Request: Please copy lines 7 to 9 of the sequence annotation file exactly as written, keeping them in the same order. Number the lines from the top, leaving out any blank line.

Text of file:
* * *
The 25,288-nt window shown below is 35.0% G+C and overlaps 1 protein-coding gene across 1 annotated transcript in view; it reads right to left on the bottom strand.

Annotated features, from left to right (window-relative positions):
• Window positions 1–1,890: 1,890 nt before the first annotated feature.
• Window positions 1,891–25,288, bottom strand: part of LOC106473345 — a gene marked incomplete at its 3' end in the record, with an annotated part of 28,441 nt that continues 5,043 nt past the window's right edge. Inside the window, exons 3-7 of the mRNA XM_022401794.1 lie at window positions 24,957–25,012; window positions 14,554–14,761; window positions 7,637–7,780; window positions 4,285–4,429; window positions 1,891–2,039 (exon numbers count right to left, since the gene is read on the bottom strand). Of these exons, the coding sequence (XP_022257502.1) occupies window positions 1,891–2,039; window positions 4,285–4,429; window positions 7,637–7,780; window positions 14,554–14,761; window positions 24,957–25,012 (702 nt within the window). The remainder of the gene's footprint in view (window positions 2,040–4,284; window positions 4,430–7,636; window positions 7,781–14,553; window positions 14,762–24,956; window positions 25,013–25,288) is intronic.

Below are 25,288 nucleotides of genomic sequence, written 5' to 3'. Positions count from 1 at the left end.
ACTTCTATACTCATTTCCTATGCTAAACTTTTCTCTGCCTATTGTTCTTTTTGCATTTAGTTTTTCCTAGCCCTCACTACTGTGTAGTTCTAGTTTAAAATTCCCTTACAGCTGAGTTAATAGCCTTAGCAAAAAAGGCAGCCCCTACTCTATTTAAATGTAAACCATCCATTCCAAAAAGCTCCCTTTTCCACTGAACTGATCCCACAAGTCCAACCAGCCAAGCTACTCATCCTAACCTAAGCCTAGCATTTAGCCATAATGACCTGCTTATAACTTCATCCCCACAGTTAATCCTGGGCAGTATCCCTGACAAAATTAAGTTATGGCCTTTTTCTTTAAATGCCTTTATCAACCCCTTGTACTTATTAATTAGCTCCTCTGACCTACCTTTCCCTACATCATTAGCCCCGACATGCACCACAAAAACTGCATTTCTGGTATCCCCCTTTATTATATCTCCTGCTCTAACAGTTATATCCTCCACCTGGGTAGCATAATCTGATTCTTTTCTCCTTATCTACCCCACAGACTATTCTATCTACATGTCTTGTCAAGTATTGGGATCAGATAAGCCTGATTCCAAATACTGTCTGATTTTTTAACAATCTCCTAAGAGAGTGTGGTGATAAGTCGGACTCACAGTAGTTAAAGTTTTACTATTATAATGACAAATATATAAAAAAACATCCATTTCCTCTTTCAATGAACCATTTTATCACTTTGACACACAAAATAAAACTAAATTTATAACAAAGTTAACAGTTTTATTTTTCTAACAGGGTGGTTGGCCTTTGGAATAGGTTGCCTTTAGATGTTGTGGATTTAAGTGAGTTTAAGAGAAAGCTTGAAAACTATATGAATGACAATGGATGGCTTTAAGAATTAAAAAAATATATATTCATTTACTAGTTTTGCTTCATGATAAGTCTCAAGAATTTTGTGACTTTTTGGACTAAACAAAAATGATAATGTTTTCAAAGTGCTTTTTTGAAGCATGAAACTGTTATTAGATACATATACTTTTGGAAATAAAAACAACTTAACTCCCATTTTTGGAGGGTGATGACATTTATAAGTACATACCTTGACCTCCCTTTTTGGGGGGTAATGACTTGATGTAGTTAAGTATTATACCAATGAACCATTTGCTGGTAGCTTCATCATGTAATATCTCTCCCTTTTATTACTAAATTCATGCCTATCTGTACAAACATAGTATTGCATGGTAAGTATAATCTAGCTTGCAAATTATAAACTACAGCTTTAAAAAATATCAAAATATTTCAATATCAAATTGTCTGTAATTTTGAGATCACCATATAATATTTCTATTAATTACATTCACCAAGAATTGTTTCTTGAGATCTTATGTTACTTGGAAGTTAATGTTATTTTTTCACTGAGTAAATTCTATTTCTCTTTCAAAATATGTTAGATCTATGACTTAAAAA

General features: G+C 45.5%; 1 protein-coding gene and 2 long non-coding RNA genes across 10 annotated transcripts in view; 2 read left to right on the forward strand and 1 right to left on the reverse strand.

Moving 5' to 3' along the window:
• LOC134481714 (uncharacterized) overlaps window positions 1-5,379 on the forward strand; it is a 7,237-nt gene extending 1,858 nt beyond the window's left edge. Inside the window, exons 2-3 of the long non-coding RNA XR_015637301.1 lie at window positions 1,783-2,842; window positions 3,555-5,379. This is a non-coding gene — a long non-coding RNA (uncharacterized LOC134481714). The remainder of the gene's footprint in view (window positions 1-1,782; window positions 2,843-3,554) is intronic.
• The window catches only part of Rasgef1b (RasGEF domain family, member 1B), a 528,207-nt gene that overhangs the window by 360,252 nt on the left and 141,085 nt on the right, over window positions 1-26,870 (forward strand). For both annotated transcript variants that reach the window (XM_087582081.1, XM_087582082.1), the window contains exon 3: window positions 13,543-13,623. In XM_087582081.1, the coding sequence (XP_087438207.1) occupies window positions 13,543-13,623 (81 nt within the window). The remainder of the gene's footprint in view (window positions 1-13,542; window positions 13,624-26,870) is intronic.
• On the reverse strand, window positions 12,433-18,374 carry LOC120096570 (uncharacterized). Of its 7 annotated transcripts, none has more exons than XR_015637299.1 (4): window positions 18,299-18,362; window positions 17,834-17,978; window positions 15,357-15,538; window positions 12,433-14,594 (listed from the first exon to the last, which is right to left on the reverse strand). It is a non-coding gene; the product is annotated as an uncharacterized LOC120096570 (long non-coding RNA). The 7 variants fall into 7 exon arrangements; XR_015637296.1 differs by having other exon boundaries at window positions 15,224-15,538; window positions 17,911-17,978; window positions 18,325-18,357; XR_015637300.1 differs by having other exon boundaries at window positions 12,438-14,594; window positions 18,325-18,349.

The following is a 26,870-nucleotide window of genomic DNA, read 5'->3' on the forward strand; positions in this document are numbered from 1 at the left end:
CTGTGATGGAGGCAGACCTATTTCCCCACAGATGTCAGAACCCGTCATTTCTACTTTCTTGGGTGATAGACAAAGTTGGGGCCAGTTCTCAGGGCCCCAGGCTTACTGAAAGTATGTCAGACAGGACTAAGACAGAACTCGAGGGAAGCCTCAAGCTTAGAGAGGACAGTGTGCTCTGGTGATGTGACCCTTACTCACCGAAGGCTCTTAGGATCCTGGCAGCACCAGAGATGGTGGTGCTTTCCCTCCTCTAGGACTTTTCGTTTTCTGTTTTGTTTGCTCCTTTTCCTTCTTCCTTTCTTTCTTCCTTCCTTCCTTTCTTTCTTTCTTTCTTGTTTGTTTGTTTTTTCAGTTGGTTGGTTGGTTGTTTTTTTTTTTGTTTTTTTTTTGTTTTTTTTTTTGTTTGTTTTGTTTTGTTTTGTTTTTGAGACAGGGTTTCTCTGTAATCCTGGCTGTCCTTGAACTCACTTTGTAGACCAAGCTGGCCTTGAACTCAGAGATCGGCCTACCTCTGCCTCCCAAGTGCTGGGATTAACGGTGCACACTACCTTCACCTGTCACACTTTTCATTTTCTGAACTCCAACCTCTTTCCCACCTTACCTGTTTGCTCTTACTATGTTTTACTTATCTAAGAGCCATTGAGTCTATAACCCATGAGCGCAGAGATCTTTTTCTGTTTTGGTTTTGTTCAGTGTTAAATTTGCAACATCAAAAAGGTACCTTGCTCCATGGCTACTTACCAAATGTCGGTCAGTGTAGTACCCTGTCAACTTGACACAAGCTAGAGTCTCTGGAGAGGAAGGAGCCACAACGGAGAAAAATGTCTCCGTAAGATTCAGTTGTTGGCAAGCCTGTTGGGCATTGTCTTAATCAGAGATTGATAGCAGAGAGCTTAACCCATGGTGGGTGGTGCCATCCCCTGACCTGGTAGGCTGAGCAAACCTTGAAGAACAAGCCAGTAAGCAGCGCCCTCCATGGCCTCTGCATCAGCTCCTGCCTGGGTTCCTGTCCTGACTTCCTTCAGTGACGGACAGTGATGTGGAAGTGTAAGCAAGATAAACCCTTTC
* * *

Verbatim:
General features: G+C 45.5%; 1 protein-coding gene and 2 long non-coding RNA genes across 10 annotated transcripts in view; 2 read left to right on the forward strand and 1 right to left on the reverse strand.

Moving 5' to 3' along the window:
• LOC134481714 (uncharacterized) overlaps window positions 1-5,379 on the forward strand; it is a 7,237-nt gene extending 1,858 nt beyond the window's left edge. Inside the window, exons 2-3 of the long non-coding RNA XR_015637301.1 lie at window positions 1,783-2,842; window positions 3,555-5,379. This is a non-coding gene — a long non-coding RNA (uncharacterized LOC134481714). The remainder of the gene's footprint in view (window positions 1-1,782; window positions 2,843-3,554) is intronic.